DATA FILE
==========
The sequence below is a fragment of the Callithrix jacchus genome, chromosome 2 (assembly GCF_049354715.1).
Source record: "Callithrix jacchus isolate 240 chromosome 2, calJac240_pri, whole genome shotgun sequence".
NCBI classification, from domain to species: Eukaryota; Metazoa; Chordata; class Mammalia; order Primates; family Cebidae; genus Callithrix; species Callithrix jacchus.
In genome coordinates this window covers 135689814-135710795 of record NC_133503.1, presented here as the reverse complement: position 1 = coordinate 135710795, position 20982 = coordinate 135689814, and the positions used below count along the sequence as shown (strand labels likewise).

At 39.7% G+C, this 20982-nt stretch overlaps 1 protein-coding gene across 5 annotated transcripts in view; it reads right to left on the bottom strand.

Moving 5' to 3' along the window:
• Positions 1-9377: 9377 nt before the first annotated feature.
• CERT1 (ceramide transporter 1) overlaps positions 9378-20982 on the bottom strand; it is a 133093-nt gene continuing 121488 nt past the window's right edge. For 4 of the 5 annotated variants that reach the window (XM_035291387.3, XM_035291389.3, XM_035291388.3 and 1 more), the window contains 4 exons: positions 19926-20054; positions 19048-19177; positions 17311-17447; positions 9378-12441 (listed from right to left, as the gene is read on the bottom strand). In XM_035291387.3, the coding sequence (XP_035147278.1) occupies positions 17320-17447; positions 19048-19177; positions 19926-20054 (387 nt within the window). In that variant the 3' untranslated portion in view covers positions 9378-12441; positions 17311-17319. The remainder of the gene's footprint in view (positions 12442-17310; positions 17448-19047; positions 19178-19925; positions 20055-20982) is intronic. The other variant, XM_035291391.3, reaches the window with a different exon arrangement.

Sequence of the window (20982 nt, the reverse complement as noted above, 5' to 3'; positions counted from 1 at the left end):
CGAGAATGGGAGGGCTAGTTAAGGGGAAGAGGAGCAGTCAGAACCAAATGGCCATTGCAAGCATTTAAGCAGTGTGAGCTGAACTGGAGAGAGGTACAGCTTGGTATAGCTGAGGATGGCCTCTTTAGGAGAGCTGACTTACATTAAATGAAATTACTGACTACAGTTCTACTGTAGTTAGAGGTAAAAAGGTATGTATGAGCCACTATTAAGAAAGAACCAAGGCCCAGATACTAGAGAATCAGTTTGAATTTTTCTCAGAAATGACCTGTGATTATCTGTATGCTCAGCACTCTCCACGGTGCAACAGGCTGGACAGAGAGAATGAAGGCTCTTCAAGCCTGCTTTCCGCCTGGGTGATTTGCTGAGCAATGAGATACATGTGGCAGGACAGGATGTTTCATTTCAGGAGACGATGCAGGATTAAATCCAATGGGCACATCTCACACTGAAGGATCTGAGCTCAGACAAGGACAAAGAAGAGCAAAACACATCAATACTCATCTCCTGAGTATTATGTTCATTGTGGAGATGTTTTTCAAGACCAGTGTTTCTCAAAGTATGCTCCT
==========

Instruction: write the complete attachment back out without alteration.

The sequence below is a fragment of the Callithrix jacchus genome, chromosome 2 (assembly GCF_049354715.1).
Source record: "Callithrix jacchus isolate 240 chromosome 2, calJac240_pri, whole genome shotgun sequence".
NCBI classification, from domain to species: Eukaryota; Metazoa; Chordata; class Mammalia; order Primates; family Cebidae; genus Callithrix; species Callithrix jacchus.
In genome coordinates this window covers 135689814-135710795 of record NC_133503.1, presented here as the reverse complement: position 1 = coordinate 135710795, position 20982 = coordinate 135689814, and the positions used below count along the sequence as shown (strand labels likewise).

At 39.7% G+C, this 20982-nt stretch overlaps 1 protein-coding gene across 5 annotated transcripts in view; it reads right to left on the bottom strand.

Moving 5' to 3' along the window:
• Positions 1-9377: 9377 nt before the first annotated feature.
• CERT1 (ceramide transporter 1) overlaps positions 9378-20982 on the bottom strand; it is a 133093-nt gene continuing 121488 nt past the window's right edge. For 4 of the 5 annotated variants that reach the window (XM_035291387.3, XM_035291389.3, XM_035291388.3 and 1 more), the window contains 4 exons: positions 19926-20054; positions 19048-19177; positions 17311-17447; positions 9378-12441 (listed from right to left, as the gene is read on the bottom strand). In XM_035291387.3, the coding sequence (XP_035147278.1) occupies positions 17320-17447; positions 19048-19177; positions 19926-20054 (387 nt within the window). In that variant the 3' untranslated portion in view covers positions 9378-12441; positions 17311-17319. The remainder of the gene's footprint in view (positions 12442-17310; positions 17448-19047; positions 19178-19925; positions 20055-20982) is intronic. The other variant, XM_035291391.3, reaches the window with a different exon arrangement.

Sequence of the window (20982 nt, the reverse complement as noted above, 5' to 3'; positions counted from 1 at the left end):
CGAGAATGGGAGGGCTAGTTAAGGGGAAGAGGAGCAGTCAGAACCAAATGGCCATTGCAAGCATTTAAGCAGTGTGAGCTGAACTGGAGAGAGGTACAGCTTGGTATAGCTGAGGATGGCCTCTTTAGGAGAGCTGACTTACATTAAATGAAATTACTGACTACAGTTCTACTGTAGTTAGAGGTAAAAAGGTATGTATGAGCCACTATTAAGAAAGAACCAAGGCCCAGATACTAGAGAATCAGTTTGAATTTTTCTCAGAAATGACCTGTGATTATCTGTATGCTCAGCACTCTCCACGGTGCAACAGGCTGGACAGAGAGAATGAAGGCTCTTCAAGCCTGCTTTCCGCCTGGGTGATTTGCTGAGCAATGAGATACATGTGGCAGGACAGGATGTTTCATTTCAGGAGACGATGCAGGATTAAATCCAATGGGCACATCTCACACTGAAGGATCTGAGCTCAGACAAGGACAAAGAAGAGCAAAACACATCAATACTCATCTCCTGAGTATTATGTTCATTGTGGAGATGTTTTTCAAGACCAGTGTTTCTCAAAGTATGCTCCT